2. Don't show up hungry or caffeinated. Edginess and blood sugar levels add to the anxiety and phobia.

3. In really advanced cases, you can do it just like they do it for flying: first step, a trip to the dentist, then back home. Second step: actually go in the office. Third step: Take a look at the dentist's chair, panic, go home. Come back a week later. (For phobic flyers, the first step is a trip to the airport. Usually you don't even go inside.)

4. Drugs, baby, drugs.
posted by RJ Reynolds at 10:40 AM on November 15, 2004

At my dentist, you can ask for laughing gas even for minor procedures. It's $50-80 more I think, but man, is it worth it.
posted by GaelFC at 12:52 PM on November 15, 2004

Like some others, I had a crippling dental phobia for many years -- so I just didn't go for at least 10 years (maybe 12). What motivated me to change was that I finally had the opportunity to get braces and jaw surgery (which I'd wanted for awhile), but knew that I had to have my teeth in much better shape to move ahead.

My first couple of forays into dentists were not great, but not nearly as terrifying as I imagined (largely because I was only in there for cleaning, not drilling - which is the thing that absolutely terrified me). They seemed vaguely impatient and irritated that I had any fear at all, although one at least let me bring a friend to (literally) hold my hand.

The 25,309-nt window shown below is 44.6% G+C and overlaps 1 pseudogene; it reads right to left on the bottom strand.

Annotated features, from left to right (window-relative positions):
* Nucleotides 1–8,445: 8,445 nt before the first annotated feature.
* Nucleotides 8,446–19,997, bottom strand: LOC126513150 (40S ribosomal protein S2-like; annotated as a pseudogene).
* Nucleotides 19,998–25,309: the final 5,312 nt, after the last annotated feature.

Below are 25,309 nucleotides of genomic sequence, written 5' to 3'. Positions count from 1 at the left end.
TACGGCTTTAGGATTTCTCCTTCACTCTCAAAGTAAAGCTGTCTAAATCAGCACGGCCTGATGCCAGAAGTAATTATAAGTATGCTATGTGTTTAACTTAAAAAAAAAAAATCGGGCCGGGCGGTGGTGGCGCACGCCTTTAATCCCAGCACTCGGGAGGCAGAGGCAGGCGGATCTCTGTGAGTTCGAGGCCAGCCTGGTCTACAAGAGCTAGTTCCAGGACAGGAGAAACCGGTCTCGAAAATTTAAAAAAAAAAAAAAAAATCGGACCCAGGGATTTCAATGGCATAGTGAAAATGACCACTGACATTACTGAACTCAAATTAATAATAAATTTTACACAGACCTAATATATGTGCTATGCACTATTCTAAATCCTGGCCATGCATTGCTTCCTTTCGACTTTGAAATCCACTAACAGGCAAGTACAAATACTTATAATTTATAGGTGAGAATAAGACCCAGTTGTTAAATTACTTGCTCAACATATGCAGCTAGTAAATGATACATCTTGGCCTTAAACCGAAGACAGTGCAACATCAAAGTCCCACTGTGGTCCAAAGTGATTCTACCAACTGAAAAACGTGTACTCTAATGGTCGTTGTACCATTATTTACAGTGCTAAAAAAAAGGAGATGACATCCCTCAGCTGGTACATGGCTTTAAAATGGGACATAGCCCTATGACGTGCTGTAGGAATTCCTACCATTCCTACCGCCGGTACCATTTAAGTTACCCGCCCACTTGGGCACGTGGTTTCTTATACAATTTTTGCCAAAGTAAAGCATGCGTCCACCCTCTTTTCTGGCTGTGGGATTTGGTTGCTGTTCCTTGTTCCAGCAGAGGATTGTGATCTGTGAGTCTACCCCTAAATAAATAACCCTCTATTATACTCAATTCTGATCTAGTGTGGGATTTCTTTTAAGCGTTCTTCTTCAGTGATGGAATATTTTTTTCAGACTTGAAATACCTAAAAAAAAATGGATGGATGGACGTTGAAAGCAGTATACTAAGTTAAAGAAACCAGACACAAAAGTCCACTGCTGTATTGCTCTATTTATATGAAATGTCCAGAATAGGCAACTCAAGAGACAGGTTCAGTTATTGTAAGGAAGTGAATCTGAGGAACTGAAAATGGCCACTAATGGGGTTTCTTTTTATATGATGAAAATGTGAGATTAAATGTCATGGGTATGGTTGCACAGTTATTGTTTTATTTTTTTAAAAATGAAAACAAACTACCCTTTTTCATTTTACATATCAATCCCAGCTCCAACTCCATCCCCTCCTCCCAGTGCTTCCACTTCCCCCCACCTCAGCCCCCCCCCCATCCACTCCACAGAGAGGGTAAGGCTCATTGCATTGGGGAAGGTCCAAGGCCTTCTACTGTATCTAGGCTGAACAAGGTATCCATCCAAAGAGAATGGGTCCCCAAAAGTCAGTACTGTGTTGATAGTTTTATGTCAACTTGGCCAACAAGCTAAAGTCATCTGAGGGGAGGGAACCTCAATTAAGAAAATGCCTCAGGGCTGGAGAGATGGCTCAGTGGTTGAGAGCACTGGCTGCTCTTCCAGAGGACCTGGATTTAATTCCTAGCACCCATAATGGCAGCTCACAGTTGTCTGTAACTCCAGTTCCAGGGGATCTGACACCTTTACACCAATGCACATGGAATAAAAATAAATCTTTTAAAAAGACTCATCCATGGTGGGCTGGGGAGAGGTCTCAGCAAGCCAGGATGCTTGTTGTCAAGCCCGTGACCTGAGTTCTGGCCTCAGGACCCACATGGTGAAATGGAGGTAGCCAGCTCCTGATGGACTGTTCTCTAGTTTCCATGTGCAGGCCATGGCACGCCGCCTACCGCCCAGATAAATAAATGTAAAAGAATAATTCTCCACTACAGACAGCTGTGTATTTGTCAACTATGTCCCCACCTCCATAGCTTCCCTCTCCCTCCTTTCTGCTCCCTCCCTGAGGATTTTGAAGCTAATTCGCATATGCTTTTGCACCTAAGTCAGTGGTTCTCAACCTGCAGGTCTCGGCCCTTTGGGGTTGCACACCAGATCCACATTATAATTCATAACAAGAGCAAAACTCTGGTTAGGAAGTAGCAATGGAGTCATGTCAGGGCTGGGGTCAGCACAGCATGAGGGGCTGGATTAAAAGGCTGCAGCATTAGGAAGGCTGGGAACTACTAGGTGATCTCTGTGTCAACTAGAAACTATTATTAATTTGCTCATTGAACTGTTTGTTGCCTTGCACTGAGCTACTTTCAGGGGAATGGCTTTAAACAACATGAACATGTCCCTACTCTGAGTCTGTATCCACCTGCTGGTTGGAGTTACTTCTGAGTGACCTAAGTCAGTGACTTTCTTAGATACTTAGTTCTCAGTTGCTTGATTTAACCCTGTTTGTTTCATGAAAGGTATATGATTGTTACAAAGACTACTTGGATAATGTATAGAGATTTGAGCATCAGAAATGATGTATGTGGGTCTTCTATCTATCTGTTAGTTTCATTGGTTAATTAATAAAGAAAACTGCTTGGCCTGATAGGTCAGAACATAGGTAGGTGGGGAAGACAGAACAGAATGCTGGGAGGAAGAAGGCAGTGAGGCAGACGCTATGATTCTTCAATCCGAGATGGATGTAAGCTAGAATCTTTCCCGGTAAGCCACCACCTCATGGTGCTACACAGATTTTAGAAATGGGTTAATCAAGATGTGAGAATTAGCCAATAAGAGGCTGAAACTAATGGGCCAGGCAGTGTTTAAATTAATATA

Finally, I got a recommendation to see another dentist, who is the kindest, loveliest guy on the planet (any L.A. MeFites who need a great dentist, please email me and I'll give you his info). He asked me specifically what frightened me, which I'd never thought about calmly (in this order, it was pain of getting drilled [the injection of novocaine doesn't bug me at all], the "smell" of a tooth being drilled, and the noise). He told me I wasn't beng at all silly (it was a mean childhood dentist that had scarred me, too), and reassured me that I would be in total control of the situation -- the moment I felt any emotional or physical discomfort, I could raise my hand and he would do whatever it took to make me feel better. He said I could always have a friend with me (and, in fact, encouraged me to come with a friend for as long as I wanted -- especially if I wanted to take a tranquilizer before-hand!).

I approached my first filling with trepidation -- and it was a piece of cake. Seriously. I took half a Xanax and he gave me a Beatles CD to listen to, went to work, and I felt nothing. The sound was much less jarring than it was when I was a kid, and the topical novocaine that he gave me even before the shot had a vague bubblegum scent/flavor that helped mask the smell of the tooth stuff whizzing out of my mouth. I now genuinely look forward to my appointments with him -- something I could never imagined in my wildest dreams feeling a year or two ago! (And I pay out-of-pocket as well -- my company switched dental insurers, and he's not on it anymore. A cleaning runs about $89, and a filling runs about $150.)
posted by scody at 2:10 PM on November 15, 2004

I hate the dentist's office. It's really not so much fear as hatred. I've never had anything more invasive than a deep -cleaning (well, except for one cavity when I was 6), but cleanings are always ridiculously uncomfortable for me, not necessarily painful, but at the same time agonizing. Sharp hooks scraping relentlessly around all the contours of my teeth do not compose my idea of a good time.